A look at Winter’s bylines for Fox in the past few months shows Hanswirth may be right. Winter has earned a reputation as an intrepid reporter with a lot of guts (and insider sources). See, for instance, her exclusive on-the-scene scoop about the 6am FBI raid on suspected “Anonymous” members in Long Island and Brooklyn in 2011. (See also this line from her affidavit: “In my career, I have had a gun pointed to my head, been caught in the middle of gunfire, and been chased with an electric chainsaw.”) Her latest FoxNews.com piece, though, filed last week, was something for the TV section about Jersey Shore’s Mike “Situation” Sorrentino, and some trouble he got into involving his taxes. She has done some strong pieces in the past few months, on a hacktivist called The Jester and an interesting back-story about the Navy Yard shooter, for instance. But there are few exclusive scoops to be found, and no anonymous law enforcement sources cited.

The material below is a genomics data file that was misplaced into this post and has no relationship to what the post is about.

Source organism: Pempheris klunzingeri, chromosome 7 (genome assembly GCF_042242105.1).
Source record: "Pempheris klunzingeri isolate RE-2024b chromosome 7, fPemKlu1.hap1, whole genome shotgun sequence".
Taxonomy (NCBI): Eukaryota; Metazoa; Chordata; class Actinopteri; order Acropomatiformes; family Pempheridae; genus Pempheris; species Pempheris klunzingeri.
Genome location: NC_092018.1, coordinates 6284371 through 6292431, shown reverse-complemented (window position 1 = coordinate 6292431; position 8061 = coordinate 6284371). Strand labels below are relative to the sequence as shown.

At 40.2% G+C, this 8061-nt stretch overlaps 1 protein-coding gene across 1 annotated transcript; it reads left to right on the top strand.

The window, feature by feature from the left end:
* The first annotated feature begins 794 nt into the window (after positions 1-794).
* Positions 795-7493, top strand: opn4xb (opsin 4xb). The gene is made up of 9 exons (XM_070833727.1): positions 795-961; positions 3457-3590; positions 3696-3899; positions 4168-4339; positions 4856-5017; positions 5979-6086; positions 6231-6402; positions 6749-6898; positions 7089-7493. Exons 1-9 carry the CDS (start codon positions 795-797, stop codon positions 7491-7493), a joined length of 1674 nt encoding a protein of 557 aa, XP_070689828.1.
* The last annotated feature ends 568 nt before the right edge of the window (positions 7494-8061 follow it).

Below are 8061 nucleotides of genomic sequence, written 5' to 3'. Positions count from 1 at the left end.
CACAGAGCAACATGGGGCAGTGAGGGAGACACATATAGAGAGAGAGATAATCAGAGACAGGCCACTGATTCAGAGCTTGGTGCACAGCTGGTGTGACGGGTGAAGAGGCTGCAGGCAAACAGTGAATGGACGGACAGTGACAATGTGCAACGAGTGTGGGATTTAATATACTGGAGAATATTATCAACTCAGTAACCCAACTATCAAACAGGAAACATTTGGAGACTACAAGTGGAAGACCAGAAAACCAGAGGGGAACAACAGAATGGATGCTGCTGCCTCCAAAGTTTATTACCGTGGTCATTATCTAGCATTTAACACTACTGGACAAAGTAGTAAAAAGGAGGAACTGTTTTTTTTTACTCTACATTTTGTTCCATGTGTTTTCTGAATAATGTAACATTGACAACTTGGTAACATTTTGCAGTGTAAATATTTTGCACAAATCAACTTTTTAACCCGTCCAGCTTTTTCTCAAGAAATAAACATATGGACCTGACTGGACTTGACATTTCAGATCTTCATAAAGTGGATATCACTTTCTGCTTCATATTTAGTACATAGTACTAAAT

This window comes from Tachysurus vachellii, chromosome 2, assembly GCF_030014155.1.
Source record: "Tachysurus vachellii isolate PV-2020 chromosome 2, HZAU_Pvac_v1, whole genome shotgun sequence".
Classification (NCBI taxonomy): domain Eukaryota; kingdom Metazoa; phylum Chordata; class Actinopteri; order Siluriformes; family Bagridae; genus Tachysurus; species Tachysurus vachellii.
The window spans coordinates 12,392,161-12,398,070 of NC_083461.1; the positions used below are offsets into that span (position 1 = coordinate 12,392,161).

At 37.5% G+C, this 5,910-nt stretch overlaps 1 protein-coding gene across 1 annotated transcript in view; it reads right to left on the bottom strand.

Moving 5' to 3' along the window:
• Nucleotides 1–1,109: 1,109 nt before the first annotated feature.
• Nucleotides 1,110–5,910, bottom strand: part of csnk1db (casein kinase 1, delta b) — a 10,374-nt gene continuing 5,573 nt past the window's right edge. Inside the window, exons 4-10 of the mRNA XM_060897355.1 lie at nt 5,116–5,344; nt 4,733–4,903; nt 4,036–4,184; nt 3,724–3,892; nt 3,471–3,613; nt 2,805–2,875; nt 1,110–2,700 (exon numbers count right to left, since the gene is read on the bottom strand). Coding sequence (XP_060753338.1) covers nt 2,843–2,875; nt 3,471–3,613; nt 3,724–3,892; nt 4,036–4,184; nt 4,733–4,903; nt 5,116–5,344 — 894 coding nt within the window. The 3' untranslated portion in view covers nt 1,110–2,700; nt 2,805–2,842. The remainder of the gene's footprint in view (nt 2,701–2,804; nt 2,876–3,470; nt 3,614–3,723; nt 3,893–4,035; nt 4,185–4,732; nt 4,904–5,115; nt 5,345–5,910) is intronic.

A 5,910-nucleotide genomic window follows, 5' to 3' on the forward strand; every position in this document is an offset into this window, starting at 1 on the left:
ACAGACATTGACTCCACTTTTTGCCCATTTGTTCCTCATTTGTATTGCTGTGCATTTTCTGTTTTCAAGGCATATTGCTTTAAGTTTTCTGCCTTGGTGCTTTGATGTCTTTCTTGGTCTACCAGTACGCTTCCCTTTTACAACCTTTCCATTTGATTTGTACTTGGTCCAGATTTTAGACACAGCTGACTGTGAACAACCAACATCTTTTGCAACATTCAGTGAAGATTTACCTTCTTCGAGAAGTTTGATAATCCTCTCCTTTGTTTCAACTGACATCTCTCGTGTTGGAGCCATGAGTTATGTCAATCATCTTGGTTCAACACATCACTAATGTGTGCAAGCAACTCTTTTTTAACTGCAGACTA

When asked on Tuesday what impact the ruling would have on Winter’s reporting and her relationships with her sources going forward, Hanswirth emailed back a response. “Today’s decision from New York’s highest court should send a strong signal to all news sources that their confidential information will be protected,” she wrote. “We fully expect Jana’s sources to continue to work with her, knowing that she fought a hard battle and won a significant victory for freedom of speech.”
Because of Tuesday’s ruling, Jana Winter doesn’t have to go to jail to protect her past sources. But—and perhaps her past and potential future sources will take note—she would have.